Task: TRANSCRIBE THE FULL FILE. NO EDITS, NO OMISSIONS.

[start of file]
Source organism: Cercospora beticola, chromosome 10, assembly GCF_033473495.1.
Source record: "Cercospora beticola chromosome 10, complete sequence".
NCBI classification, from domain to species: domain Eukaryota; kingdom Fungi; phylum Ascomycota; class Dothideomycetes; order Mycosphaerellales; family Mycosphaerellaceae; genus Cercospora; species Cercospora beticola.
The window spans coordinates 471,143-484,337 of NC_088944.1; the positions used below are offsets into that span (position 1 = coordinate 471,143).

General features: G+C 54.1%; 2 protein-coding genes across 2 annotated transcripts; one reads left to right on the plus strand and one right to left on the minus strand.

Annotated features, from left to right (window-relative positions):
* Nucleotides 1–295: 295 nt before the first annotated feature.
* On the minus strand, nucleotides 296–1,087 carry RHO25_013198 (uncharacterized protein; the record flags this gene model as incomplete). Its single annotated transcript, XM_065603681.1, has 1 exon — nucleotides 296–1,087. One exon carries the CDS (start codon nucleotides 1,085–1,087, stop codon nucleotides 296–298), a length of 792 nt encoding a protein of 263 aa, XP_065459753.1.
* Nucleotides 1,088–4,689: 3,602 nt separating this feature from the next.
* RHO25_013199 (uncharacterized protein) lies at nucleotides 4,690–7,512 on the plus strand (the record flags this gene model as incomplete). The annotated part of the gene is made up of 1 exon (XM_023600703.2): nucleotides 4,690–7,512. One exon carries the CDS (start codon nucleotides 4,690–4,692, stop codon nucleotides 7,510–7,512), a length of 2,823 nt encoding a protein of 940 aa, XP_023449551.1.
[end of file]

Source organism: Cercospora beticola, chromosome 10, assembly GCF_033473495.1.
Source record: "Cercospora beticola chromosome 10, complete sequence".
NCBI classification, from domain to species: domain Eukaryota; kingdom Fungi; phylum Ascomycota; class Dothideomycetes; order Mycosphaerellales; family Mycosphaerellaceae; genus Cercospora; species Cercospora beticola.
The window spans coordinates 471,143-484,337 of NC_088944.1; the positions used below are offsets into that span (position 1 = coordinate 471,143).

General features: G+C 54.1%; 2 protein-coding genes across 2 annotated transcripts; one reads left to right on the plus strand and one right to left on the minus strand.

Annotated features, from left to right (window-relative positions):
* Nucleotides 1–295: 295 nt before the first annotated feature.
* On the minus strand, nucleotides 296–1,087 carry RHO25_013198 (uncharacterized protein; the record flags this gene model as incomplete). Its single annotated transcript, XM_065603681.1, has 1 exon — nucleotides 296–1,087. One exon carries the CDS (start codon nucleotides 1,085–1,087, stop codon nucleotides 296–298), a length of 792 nt encoding a protein of 263 aa, XP_065459753.1.
* Nucleotides 1,088–4,689: 3,602 nt separating this feature from the next.
* RHO25_013199 (uncharacterized protein) lies at nucleotides 4,690–7,512 on the plus strand (the record flags this gene model as incomplete). The annotated part of the gene is made up of 1 exon (XM_023600703.2): nucleotides 4,690–7,512. One exon carries the CDS (start codon nucleotides 4,690–4,692, stop codon nucleotides 7,510–7,512), a length of 2,823 nt encoding a protein of 940 aa, XP_023449551.1.